CAS Curriculum Development
These pages are designed to assist CAS faculty in curriculum development and includes guidance on the proposal submission and review process below.
The CAS quarterly deadlines for submitting departmentally-approved course change proposals are listed below. CAS departments should establish earlier internal deadlines to ensure adequate time for the vetting of each proposal before the curricular authority flags it as approved for college-level review within CourseLeaf*. CAS recommends that faculty proposers submit their course changes as much as a year in advance of the intended effective term.
CAS Curriculum Deadlines:
Fall – September 30 (following departmental review the previous spring and/or summer)
Winter – December 15 (following departmental review the previous summer and/or fall)
Spring – March 15 (following departmental review the previous fall and/or winter )
*CourseLeaf for Courses. The Course Inventory Management or CIM module of CourseLeaf is designed to elicit all information required by UO curricular review committees. Administrative authorities at the department-, college-, and university-level review proposals on-line for completeness and compliance with university policies.
Faculty Curriculum Coordinators and authorized proposers must read “CAS 2016-17 Instructions for submitting course proposals via Courseleaf” before accessing CourseLeaf. The flattened CIM form is provided as a road map.
Contact CAS Curriculum Coordinator, Lexy Wellman, at 541-346-3286 or firstname.lastname@example.org if curricular authority for your department has changed or if additional faculty need to be provided access to CourseLeaf.
- A word on process
- Curricular review cycles
- Writing a syllabus
- Proposing a new course
- Changing, dropping, or reinstating an existing course
- Renumbering a course(s)
- Adding or changing an undergraduate major, minor, or certificate
- Adding or changing a graduate degree or specialization
- Learning about CAS and UO policies and recommendations on
Most curriculum changes, including new and revised courses and degree programs, involve review at the department, CAS, and UO levels. Some changes can be made at departmental discretion, others are eligible for expedited committee and/or CAS Dean’s Office review, and still others require full review. Before developing any new degree program, unit curricular planners should consider the CAS Guidelines for Stages of Small-Scale Programs and consult the Dean’s Office for guidance on construction of a successful proposal and selection of a realistic implementation date.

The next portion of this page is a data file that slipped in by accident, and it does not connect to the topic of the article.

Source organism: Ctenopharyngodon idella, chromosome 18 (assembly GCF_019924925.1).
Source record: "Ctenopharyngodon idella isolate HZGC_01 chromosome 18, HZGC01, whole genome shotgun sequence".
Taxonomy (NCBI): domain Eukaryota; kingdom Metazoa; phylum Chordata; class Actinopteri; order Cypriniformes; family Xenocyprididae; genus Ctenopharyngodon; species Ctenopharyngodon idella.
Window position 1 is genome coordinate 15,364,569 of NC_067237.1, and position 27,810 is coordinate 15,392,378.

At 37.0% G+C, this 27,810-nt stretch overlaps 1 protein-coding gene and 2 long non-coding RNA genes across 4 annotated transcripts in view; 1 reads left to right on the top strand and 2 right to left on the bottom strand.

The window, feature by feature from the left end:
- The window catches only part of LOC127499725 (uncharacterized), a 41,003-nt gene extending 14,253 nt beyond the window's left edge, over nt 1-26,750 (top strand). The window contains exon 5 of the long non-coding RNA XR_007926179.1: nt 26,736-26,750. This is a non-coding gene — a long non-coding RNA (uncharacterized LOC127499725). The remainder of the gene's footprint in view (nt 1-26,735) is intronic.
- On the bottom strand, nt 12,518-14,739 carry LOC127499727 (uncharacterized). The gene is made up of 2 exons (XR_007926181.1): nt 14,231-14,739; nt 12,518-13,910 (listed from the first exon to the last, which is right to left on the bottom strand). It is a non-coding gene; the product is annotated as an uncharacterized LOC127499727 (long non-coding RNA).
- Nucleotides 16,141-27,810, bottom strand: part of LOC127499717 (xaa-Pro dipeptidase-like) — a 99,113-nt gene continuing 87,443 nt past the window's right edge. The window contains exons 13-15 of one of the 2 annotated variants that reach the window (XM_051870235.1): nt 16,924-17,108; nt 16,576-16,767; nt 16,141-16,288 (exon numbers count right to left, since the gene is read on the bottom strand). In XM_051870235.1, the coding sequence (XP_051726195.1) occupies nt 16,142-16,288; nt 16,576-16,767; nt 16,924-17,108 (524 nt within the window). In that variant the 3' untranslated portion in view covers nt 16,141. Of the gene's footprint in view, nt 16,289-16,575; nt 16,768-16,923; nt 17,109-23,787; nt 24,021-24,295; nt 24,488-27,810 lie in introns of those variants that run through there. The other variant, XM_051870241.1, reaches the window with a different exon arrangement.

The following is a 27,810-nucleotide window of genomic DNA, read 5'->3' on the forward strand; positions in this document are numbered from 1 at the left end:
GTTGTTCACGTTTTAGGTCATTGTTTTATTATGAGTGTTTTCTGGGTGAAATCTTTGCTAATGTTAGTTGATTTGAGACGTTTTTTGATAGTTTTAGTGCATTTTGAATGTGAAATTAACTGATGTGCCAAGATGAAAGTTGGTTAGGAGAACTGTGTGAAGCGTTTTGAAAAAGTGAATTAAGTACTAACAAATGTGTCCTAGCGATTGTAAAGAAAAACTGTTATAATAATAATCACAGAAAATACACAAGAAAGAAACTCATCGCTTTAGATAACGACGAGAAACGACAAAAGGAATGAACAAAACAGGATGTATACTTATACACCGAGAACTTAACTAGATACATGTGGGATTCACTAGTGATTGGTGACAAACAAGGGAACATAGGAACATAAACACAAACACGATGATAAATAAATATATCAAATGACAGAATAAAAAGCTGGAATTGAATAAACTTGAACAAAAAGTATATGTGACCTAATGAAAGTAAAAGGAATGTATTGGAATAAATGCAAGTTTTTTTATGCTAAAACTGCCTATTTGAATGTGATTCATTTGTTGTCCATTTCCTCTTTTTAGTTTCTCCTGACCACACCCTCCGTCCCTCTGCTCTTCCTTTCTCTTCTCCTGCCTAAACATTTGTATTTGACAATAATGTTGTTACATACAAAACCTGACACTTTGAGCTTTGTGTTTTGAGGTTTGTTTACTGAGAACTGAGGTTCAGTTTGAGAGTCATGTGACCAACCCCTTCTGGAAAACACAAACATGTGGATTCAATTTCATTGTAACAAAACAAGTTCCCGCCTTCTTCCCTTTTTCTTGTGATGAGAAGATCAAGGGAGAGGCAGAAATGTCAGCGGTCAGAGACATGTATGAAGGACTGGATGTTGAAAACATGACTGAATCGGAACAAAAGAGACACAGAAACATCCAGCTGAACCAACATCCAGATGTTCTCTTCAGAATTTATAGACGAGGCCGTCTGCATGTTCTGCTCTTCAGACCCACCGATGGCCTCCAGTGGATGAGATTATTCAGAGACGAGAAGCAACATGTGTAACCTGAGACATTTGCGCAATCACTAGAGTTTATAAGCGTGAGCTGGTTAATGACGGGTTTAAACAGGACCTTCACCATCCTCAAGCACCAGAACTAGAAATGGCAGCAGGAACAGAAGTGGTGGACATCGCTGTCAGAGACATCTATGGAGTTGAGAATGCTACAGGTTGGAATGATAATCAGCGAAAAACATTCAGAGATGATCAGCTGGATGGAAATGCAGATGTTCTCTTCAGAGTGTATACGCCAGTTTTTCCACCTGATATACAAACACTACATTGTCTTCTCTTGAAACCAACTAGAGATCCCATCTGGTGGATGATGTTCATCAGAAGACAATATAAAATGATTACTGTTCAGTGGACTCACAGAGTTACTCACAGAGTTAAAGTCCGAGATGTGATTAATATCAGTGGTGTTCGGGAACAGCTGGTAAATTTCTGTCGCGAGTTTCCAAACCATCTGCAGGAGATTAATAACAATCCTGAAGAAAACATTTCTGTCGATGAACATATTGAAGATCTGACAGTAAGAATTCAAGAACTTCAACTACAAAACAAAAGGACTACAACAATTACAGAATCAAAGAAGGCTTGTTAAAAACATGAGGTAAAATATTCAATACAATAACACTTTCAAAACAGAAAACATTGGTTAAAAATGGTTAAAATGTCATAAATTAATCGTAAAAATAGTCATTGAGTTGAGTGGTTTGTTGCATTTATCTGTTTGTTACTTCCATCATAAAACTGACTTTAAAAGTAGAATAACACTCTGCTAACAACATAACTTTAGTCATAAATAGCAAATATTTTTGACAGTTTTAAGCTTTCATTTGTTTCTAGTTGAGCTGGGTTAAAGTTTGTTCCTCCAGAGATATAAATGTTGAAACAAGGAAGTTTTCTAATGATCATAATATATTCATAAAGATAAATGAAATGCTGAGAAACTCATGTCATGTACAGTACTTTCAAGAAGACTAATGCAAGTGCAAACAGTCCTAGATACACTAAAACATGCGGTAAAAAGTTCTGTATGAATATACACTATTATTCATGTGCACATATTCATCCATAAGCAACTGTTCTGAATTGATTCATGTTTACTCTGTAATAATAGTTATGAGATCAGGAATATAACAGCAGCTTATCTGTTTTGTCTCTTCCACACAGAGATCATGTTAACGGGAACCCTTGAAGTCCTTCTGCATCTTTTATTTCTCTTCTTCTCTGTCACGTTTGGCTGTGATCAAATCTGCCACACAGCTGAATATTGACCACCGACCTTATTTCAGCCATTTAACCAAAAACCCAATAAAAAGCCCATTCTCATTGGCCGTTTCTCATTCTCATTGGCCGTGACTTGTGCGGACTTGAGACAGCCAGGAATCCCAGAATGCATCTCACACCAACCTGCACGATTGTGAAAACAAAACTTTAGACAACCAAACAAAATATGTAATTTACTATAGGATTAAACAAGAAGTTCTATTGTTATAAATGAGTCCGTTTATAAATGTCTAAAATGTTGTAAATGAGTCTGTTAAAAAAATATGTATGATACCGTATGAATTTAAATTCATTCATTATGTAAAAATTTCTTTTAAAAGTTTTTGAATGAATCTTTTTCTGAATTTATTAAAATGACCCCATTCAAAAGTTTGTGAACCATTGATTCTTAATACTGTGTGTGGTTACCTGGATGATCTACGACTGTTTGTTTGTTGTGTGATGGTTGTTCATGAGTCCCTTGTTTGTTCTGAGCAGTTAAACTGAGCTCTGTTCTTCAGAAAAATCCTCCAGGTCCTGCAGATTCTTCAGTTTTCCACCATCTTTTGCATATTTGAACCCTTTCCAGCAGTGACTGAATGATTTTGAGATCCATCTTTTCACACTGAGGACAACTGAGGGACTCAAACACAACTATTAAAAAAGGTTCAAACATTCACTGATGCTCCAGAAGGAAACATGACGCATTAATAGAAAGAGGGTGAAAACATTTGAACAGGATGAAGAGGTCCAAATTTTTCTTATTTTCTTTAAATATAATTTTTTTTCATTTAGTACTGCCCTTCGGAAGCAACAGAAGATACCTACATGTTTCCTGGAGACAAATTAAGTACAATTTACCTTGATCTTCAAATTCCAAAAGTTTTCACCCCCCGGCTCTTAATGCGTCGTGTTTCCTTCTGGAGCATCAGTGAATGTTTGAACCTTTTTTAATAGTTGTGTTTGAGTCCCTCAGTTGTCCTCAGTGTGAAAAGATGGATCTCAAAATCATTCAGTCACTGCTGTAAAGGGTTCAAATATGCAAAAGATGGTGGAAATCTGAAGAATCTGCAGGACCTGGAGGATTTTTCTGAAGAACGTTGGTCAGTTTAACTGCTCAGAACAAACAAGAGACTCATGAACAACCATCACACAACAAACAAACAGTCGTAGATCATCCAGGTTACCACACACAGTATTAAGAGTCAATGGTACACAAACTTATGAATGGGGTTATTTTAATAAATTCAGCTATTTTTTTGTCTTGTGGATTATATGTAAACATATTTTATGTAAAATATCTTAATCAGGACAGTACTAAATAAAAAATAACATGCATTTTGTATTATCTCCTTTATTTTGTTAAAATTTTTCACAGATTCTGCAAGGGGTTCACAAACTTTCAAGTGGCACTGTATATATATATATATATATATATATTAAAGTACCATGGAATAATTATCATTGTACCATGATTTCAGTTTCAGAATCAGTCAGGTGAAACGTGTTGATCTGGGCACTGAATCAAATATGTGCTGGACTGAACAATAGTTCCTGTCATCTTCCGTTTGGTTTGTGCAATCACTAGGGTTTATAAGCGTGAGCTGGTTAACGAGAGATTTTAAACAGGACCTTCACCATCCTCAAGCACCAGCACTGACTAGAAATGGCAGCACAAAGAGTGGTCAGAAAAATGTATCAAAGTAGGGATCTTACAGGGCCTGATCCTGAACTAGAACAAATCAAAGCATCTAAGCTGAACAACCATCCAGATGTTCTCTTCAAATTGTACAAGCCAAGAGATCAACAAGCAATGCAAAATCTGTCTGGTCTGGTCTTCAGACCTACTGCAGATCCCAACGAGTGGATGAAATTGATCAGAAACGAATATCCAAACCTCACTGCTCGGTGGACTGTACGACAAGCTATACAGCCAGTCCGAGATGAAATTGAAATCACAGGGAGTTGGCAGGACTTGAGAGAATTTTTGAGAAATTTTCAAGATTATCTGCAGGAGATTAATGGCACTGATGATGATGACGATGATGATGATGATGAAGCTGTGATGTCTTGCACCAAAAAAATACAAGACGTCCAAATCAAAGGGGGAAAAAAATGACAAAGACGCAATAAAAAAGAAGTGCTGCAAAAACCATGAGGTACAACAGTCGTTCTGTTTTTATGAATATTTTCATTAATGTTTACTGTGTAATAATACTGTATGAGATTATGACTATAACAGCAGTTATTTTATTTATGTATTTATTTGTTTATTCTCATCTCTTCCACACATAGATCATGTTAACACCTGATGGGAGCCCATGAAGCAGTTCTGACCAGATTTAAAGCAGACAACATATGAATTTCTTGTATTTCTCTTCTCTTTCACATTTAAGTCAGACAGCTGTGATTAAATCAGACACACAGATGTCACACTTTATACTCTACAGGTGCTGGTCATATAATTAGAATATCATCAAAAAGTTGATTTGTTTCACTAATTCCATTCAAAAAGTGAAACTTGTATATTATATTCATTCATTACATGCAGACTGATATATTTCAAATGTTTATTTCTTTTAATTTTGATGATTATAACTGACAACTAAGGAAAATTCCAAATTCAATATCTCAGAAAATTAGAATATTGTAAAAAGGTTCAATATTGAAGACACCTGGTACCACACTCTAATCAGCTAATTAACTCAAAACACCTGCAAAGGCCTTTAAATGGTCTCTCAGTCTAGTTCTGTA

At the CAS level, the CAS Curriculum Committee (CASCC) reviews new course proposals and advises the CAS Dean’s Office on other curricular matters, including degree program proposals. The CASCC includes two faculty members, typically tenured, from each of the three CAS divisions. The CAS Associate Dean for Undergraduate Education acts as ex officio chair of the CASCC, voting only in the case of a tie.
At the UO level, course proposals are reviewed by the UO Committee on Courses (UOCC). Degree program proposals and curricular policy changes are reviewed by the Undergraduate Council or Graduate Council, as appropriate, and, in the case of degree program proposals, by the Provost.
Further information can be found at the Academic Affairs website under the “Programs & Curriculum” tab.
The CAS Curriculum Committee (CASCC) accepts departmentally-endorsed course change proposals three times each year (see deadlines above). Departments should set up internal timelines accordingly and establish review structures that include designated curricular personnel who are responsible for ensuring that proposals comply with curricular guidelines. Proposals that do not will be returned for resubmission and are less likely to clear department-, college-, and university-level review committees within three terms.
An authorized faculty member enters details of their new course or course change into CourseLeaf and submits the proposal for departmental review. Once endorsed by the department, the Faculty Curriculum Coordinator flags the proposal as approved, triggering college-level review the following term. Proposals flagged as approved by CASCC at the end of fall term, for instance, will advance to the UOCC for university-level review during winter term. Courses included on the UOCC’s quarterly Curriculum Reports usually take effect the fall following Senate approval.